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The End of the Meet-and-Greet?



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The bile one sees vented in reaction to the Tucson shooting has been as tedious as it’s been predictable, perhaps nowhere more so than in Keith Olbermann’s Saturday tirade placing some measure of blame for the crime on Sarah Palin.  Other media voices were more subtle (and how could they not be?) in their attribution of responsibility to people who might be labeled as conservatives. 

The Washington Post, for example, was quick to point out that Arizona’s gun laws are among the “most lax in the nation,” leaving the reader to infer that Arizonans, those notorious abusers of illegal aliens, are wanton in their disregard for public safety.  The Post story linked to an earlier one, from August 18, 2010, that ran under the headline “Gun-toting soccer moms a scary thought in D.C. area, but not out west.”  One scarcely need read that story to know its message: We enlightened ones here in Washington, D.C., are bemused if not appalled by the “gun culture” that proliferates out there in the howling wilderness between the Beltway and Beverly Hills.  The Post notes that in Montana, where the “full embrace of firearms is just as fervent” as in Arizona, at least one firearm can be found in nearly two-thirds of all households.  “Montanans feel so strongly about their right to own guns for hunting, fending off grizzlies and — if it comes to it — fellow humans,” says the Post, “that lawmakers passed a measure last year that challenges the federal government’s authority to regulate guns made and kept in their state.”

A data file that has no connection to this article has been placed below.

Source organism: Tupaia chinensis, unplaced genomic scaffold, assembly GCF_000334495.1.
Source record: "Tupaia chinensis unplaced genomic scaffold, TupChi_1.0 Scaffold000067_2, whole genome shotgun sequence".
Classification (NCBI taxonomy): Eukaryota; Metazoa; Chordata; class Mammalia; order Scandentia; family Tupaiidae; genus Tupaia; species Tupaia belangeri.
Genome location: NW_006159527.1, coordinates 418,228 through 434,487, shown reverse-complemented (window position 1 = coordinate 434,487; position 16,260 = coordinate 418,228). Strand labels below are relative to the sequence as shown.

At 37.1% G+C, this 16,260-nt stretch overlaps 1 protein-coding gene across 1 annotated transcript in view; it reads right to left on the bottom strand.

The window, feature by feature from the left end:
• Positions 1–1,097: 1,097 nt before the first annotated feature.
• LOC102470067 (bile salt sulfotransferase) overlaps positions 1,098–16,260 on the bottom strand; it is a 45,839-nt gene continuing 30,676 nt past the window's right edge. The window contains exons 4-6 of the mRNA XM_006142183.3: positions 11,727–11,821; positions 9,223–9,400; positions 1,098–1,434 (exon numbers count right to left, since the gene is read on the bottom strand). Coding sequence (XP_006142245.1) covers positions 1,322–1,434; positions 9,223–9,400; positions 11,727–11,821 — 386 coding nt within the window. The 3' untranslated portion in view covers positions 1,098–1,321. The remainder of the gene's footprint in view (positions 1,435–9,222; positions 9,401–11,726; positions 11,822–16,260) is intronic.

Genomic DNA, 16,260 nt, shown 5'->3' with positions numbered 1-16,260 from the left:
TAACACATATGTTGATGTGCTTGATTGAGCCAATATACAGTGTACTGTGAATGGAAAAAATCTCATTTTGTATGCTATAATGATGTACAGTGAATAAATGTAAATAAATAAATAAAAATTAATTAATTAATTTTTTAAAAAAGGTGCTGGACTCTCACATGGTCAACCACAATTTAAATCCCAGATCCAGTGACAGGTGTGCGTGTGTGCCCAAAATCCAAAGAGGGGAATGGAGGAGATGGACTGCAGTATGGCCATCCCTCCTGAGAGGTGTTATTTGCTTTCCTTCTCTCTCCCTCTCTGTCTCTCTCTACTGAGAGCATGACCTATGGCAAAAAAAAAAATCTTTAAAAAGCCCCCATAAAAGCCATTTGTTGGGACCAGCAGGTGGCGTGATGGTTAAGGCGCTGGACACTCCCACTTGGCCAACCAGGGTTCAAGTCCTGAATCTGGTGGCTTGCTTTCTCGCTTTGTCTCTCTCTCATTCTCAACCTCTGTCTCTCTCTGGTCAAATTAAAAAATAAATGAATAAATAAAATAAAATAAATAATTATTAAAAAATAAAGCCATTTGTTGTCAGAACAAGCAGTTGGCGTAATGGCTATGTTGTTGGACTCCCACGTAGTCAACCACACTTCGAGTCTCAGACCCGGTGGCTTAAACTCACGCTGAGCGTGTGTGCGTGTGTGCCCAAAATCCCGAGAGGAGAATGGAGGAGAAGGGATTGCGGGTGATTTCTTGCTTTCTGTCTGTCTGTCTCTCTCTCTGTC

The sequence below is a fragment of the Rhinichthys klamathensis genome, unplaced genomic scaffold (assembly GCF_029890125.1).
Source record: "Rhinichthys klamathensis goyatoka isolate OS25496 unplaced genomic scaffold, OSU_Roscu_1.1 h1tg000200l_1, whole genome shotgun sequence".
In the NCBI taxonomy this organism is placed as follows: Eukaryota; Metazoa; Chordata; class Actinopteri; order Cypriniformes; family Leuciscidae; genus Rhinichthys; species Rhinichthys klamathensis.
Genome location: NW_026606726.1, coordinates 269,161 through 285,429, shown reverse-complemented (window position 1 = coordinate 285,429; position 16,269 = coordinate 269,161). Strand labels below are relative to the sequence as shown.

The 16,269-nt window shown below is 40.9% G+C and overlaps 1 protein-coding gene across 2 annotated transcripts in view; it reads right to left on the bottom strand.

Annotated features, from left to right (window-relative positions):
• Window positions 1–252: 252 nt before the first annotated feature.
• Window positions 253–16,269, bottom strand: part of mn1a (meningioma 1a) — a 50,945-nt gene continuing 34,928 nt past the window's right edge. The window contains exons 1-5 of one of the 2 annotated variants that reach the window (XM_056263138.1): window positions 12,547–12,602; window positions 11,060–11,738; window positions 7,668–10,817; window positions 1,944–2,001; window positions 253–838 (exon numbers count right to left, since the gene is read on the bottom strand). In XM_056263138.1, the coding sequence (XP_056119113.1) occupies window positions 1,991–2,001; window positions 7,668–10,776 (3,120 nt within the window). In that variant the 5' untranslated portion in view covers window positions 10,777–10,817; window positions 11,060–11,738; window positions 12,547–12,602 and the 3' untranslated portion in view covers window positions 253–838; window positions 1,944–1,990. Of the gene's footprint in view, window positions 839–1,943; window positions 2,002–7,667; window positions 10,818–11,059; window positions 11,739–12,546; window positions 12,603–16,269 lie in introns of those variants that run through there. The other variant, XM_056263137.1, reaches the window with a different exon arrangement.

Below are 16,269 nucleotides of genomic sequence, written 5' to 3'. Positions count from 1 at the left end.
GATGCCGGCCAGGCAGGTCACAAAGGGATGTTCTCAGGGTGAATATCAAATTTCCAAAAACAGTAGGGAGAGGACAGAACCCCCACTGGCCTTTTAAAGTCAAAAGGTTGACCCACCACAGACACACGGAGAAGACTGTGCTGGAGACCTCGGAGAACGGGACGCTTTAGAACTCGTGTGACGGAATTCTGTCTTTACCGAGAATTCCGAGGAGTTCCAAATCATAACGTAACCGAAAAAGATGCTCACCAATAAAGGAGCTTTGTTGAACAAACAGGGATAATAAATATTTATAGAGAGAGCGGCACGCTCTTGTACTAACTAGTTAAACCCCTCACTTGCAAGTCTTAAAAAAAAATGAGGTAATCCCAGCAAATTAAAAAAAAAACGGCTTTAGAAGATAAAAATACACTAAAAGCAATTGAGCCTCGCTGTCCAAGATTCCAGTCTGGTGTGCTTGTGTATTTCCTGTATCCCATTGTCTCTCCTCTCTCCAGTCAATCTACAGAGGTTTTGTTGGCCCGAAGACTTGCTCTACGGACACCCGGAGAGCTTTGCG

And so you might suppose that Montana must surely be one dangerous place to live.  Why, in clement weather they must use the snow plows to clear away the bullet-riddled bodies.  Well, not exactly.  The FBI’s Uniform Crime Report for 2009 reports that Montana’s murder rate that year was 2.4 per 100,000 in population.  Sarah Palin’s home state of Alaska had a rate of 3.1, and Idaho, another one of those backward red states brimming with gun nuts, had a rate of just 1.4.  Meanwhile, in the Washington Post’s backyard of Maryland, the murder rate was 7.7, and in the District itself, where the gun laws are among the most restrictive in the country, it was a horrifying 24.0.  Yes, those hooligans out west sure can take a lesson from us here in the capital, can’t they?

I’m certain we will soon see any number of new laws proposed, the advocates for which will claim that such outrages as the Tucson shooting can be averted by the stroke of a president’s or governor’s pen.  The laws allegedly broken by accused gunman Jared Loughner are probably too numerous to count; it’s unlikely he would have been deterred by one — or a hundred — more.

And finally, in my career with the Los Angeles Police Department I’ve had a hand in the security preparations for any number of special events.  I’m sure I could come up with a plan for a congressman’s meet-and-greet at which the risk of an attack such as occurred in Tucson would be all but eliminated.  I’m just as sure that such an event, stripped of all risk to the participants, would be one where the congressman didn’t meet or greet anyone.  A committed attacker can overcome almost any reasonable obstacle placed in his path.  The appropriate response to what happened in Tucson is not more intrusive measures imposed on the law-abiding, but rather a well-trained and well-armed contingent of professionals who can be counted on to take action at the first sign of a threat.

— Jack Dunphy is an officer in the Los Angeles Police Department. “Jack Dunphy” is the author’s nom de cyber.



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